Smiffy's Place: Going to Work - Time for a Rethink?
Work Safely: Safe enough for disabled workers means safer for all!

Education

ADHD & Me Blog: Disablism in Education
Aw Diddums: Hello, This is Diddums Speaking. Who is Calling?
Breakfast Toast and Vegan Bacon: There's no elevator to the top of the Ivory Tower.
From here to there and back: Blogging Against Disablism Day
I Speak of Dreams: Disablism in Education: What I wish were true
Life with Joey: A Day Against Disablism
The ups & downs of our life: Blogging Against Disablism Day in 2007

Other Access Issues
(Posts about any kind of access issue in the built environment, shops, services and various organisations. By "access issues" I mean anything which enables or disenables a person from doing what everyone els
e is able to do.)

Caughtya.Org: Disablism and Parking, they go hand it hand.
Dream Mom: Blogging Against Disablism Day
Dublin (Mis)Adventures: Blogging Against Disablism
From Where I'm Sitting: Universal Design... not!
A good dose of nerdiness with a pinch of salt: My blogging against disablism post
Green Galoshes: Disability Discrimination
Hop Bloody Hop: Blogging Against Disablism
James Oppenheim: Disability rights and Austrailian websites confusion
JBVoices: Blind People Don't Use the Internet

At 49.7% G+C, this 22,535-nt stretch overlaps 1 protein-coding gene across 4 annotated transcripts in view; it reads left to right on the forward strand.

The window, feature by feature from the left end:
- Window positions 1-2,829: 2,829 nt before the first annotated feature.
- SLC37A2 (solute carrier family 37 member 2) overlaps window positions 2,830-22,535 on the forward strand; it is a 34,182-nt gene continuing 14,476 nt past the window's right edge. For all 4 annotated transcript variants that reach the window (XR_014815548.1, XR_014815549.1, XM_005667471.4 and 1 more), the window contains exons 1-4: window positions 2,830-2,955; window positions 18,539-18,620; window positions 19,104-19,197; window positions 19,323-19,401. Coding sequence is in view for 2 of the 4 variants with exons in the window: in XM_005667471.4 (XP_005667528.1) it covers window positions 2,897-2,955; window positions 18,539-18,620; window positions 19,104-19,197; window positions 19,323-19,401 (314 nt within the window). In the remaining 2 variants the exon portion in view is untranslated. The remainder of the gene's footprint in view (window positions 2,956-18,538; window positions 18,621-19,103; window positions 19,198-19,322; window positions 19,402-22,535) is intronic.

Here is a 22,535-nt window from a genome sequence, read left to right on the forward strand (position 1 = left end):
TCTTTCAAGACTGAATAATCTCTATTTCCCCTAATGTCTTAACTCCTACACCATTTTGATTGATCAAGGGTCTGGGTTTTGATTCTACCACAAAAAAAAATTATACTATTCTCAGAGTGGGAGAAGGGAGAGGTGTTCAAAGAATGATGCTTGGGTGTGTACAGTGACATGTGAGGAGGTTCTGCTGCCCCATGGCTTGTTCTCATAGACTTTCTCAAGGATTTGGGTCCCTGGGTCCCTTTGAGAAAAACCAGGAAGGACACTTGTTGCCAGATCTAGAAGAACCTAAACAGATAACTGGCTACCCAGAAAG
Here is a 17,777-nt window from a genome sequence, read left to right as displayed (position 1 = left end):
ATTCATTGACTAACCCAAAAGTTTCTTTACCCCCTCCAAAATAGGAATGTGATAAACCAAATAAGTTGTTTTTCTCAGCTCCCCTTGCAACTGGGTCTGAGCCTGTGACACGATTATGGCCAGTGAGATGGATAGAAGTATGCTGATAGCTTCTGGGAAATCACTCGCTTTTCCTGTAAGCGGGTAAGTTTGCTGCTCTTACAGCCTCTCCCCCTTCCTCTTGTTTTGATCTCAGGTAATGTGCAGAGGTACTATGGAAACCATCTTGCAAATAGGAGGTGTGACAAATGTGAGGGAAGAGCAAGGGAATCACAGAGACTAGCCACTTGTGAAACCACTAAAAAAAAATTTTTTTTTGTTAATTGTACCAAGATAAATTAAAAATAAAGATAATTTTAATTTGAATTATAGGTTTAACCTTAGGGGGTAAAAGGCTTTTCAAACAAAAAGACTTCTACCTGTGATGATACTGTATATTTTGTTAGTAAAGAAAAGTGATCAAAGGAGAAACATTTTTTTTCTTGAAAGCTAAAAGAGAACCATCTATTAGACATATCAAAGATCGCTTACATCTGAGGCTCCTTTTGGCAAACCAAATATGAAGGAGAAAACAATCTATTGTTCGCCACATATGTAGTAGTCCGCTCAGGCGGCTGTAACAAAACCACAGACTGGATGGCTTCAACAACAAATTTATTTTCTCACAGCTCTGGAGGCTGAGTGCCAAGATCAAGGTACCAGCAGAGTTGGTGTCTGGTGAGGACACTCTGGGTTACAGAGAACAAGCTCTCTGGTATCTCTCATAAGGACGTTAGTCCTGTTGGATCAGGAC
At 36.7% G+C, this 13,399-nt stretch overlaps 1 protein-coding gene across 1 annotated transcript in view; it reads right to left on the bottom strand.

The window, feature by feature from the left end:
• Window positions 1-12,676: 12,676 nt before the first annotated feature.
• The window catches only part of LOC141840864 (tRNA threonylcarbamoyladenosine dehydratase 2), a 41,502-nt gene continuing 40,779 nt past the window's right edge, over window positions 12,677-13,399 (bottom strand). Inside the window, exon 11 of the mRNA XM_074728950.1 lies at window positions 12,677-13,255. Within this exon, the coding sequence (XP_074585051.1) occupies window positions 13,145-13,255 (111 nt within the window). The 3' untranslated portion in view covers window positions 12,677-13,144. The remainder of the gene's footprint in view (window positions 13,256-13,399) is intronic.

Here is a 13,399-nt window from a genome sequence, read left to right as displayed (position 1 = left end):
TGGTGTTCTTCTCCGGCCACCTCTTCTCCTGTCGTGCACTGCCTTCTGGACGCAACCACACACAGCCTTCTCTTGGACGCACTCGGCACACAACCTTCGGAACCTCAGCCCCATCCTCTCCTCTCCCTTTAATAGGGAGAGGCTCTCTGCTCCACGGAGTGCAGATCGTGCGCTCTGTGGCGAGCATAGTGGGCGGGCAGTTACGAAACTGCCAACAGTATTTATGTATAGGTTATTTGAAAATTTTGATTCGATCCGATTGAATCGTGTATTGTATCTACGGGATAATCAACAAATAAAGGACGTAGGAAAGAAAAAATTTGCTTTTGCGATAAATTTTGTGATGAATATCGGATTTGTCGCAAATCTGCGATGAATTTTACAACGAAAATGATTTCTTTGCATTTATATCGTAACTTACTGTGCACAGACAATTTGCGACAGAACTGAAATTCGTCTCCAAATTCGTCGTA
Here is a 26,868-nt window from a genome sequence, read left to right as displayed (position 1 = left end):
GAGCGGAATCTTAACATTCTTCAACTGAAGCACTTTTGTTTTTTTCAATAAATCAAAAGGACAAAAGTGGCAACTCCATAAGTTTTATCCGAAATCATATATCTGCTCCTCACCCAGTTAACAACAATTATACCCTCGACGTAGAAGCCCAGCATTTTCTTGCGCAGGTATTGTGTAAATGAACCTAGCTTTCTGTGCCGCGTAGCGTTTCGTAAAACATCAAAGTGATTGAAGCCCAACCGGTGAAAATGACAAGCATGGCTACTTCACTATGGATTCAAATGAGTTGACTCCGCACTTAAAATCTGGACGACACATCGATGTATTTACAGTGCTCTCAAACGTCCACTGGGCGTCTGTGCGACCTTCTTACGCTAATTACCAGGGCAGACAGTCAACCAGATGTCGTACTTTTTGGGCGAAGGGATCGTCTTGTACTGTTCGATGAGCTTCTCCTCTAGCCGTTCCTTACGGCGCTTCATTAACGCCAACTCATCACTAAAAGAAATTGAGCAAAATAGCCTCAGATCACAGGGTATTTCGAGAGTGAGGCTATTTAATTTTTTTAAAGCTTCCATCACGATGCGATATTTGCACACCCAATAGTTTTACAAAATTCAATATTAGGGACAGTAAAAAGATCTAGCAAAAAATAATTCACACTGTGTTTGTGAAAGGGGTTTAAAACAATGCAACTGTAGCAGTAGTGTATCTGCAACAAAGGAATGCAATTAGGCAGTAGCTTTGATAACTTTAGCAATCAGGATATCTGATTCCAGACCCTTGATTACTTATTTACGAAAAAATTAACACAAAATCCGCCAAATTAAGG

JBVoices: Open Letter to Richard Benyon, MP
Keep Buggering On!!: How to make life better
The Meanderings of a Politically Incorrect Crip: Now gods stand up for anoraks.
Nihilstech: Four short anecdotes about ubiquitous ableism
Paul Canning: Ensuring Accessibility
Peachtree Active Living: Blogging Against Disablism 2007
Rolling around life: A Tale of Two Lifts
Sally's Life: When the going gets tough...
Sean McManus's Blog: Making websites accessible
Sunny Dreamer: 16 Tips on Wheelchair Ettitquette
Telling Tales: Disability Foto Friday!
Yarn Maven: Access this!

Definition and Analysis of Disablism

Astrid's Journal: Freedom from Disablism: What does it mean?
DiversityWorks: Blogging Against Disablism - the Actual Blog!
Dyed In The Wool: The aesthetics of disability
Everyday Magics: B.A.D.
Growing Up with a Disability: Sandbox Lessons.
Life in the New Republic: Disablism in Action
Medical Humanities Blog: Blogging Against Disablism.
Mr Chuckles: Blogging Against Disablism.
One Dad's Opinion: Metamorphosis

The Language of Disablism

(Posts about the language which surrounds disability and the way that it may empower or disempower us.)

Autism Vox: On the "Dis" of Disability.
The Alterabilities Blog: "DISabled", phooey!
E is for Epilepsy: Blogging Against Disablism, Ableism, Disability Discrimination
Marmite Boy on Toast: Blogging Against Disablism Day.
Pagey's Place: Think Before You Speak
Grace Notes: "A Person With"
An Unreliable Witness: Political Correctness gone mad.

Disablism Interacting with Other 'Isms'
(Posts about the way in which various discriminations interact; the way that the prejudice experienced as a disabled person may be compounded by race, gender, age, sexuality etc..)

Awake to Dream: The final frontier: Sex, women and disability
Charlottesville Prejudice Watch: Racism and Ablism Together Again Or: If we do it to them more, we have to invent a reason.
Club 166: Dark Thoughts
Urbania to Stoneheads: Prejudice from "your own kind".
Wheelchair Dancer: Disablism, Identity, Disability and Race


Disablism and Politics

The Bipoiar View: Calling out social justice activists
Keep Buggering On!!: Stand up and be counted.